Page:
DevOps, Opensource, CI, and the Cloud

CI is a Reality and not Just for Google and Facebook

I’ve worked for many recognizable names and they all have time and energy invested in a software process that only shows results once a quarter. Hundreds of thousands or millions of dollars and you can only see the results once ever 3 months… maybe. Each time the releases have been painful, long, and fraught with errors and frustration. To alleviate the pain of deployment, Continuous Integration and Continuous Delivery are the answer. When ever the idea of a faster release schedule is introduced, usually by a business actor, most IT organizations push back. Typically the reasons are “What we did worked last time so we don’t want to change.”,  “The tools are too expensive”, and “We are not google or facebook”. As I will demonstrate the second argument is no longer valid. Using a set of free open source tools Continuous Integration and Continuous Delivery are easily achievable with some time and effort.


The linked presentation and video example are a demonstration open source CI.

MS PowerPoint (DevOps_Opensource_CI_and_the_Cloud.pptx)

LibreOffice Impress (DevOps_Opensource_CI_and_the_Cloud.odp)

Youtube (

MP4 (

The Scenario

In order to backup my statement I needed to prove it out with a non-trivial example. For the purposes of this demonstration I chose to show changes in a drupal site. The work flow could be characterized as follows:

  1. Developer creates tests
  2. Developer creates code
  3. Developer commits code and tests
  4. CI Framework detects changes
  5. CI Framework stands up empty VMs and databases
  6. CI Framework pushes down data, code, and configuration to the blank VMs
  7. CI Framework runs automated tests on the site and returns results

This process is completely hands off from the developer commit to the test results. No ops group needs to be contacted, no changes need to be filed, no e-mails need to be sent to the QA group alerting them to changes. The drupal instance is a multi-box, separate DB and Webserver, the example is not just a out of the box apache web server with the “it works” page.

The Tool Set

The software you use will vary from implementation to implementation, the software listed in this section is just what was needed for the demo. One size does not fit all, however, with the enormous amount of open source projects available there are basic tools for almost any need. Jenkins and Puppet are really the center pieces in this particular demonstration. Jenkins is the control point and executes the jobs and coordinates everything. Puppet is the CM database holding the necessary information to configure a VM and each application on each VM. PERL and sed are used for text manipulation, taking the output from the EC2 API or the puppet REST interface and turning the output into a usable format for Jenkins. EC2 itself is the infrastructure and elastic capacity for testing.

Path to CI and DevOps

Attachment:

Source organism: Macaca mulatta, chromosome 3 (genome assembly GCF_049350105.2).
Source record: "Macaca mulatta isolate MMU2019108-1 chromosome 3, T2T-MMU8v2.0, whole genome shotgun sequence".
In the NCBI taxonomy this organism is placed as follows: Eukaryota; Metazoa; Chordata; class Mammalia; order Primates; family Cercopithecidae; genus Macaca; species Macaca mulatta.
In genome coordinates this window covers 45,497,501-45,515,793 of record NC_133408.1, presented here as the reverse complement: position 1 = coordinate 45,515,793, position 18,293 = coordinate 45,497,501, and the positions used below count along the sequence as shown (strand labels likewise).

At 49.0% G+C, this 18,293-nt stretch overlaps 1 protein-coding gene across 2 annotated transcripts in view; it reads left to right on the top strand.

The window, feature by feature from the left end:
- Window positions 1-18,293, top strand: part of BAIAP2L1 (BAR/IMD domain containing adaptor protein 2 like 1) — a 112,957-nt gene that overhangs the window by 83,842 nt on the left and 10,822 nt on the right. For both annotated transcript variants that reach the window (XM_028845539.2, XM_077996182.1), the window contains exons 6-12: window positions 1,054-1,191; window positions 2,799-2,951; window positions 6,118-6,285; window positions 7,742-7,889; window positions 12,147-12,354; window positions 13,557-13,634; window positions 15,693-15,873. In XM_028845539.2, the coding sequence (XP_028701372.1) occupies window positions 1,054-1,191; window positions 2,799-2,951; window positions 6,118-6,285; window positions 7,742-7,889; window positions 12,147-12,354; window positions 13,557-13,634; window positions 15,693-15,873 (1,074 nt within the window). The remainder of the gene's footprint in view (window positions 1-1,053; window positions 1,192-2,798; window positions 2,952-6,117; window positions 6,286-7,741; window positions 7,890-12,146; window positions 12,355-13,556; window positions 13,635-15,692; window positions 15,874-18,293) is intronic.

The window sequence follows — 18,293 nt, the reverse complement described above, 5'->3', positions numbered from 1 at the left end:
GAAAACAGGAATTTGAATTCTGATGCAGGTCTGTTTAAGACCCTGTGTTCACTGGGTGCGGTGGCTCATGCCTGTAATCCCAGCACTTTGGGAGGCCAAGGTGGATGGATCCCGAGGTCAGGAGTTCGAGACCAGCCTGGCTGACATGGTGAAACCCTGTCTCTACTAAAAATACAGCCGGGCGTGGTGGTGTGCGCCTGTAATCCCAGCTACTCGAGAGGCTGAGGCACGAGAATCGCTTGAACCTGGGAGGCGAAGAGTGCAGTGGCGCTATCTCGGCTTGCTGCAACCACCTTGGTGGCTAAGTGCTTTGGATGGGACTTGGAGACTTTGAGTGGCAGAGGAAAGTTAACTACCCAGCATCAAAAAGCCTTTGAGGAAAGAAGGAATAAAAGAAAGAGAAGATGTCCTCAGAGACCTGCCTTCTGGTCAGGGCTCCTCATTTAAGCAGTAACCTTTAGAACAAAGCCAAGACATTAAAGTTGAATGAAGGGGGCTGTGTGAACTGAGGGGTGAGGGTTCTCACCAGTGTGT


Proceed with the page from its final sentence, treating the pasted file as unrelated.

Two words, “small steps”. Depending on the development organization you are working in or with trying to do this all at once it risky. It is easier to lay out a road map of implementing each individual technology and then integrating them. Start with OS packaging. Even if your deployment process is manual, developers and ops people can usually latch on to this idea. The two most challenging pieces are typically automated testing and hands off deployments. One requires a change in the way the testing organization works and the other may require a change to policy and personnel of the operations group. However, as more and more CI pieces get implemented, organizationally these changes will make more sense. In the end the inertia built up by increased efficiency and better releases may be the best leverage.


The three arguments against CI are typically cost, what we did worked last time, and while it works for other organizations it can’t work for us. From the demo you can see that CI can work and can be implemented with opens source tools negating the cost argument. While you have to invest in some (not alot) engineering effort, the cost of the tools themselves should be close to zero. Secondly, if you release cycle is more than 2 weeks – 3 weeks from written idea to implementation your process does not work. While there may be various IT heroes that expend monumental effort to make the product function, your development process does not work in a healthy sense negating the “what we do works” argument. Lastly is the argument that since “we” don’t have the resources of google or facebook we can’t possibly adopt a technology this complicated. The demo above was done by one person in about a weeks worth of effort. The tools are available and they use standard technologies. All the pieces exist and are well tested so you don’t need an engineering staff the size of google to implement CI, refuting some of the most common arguments against CI and DevOps.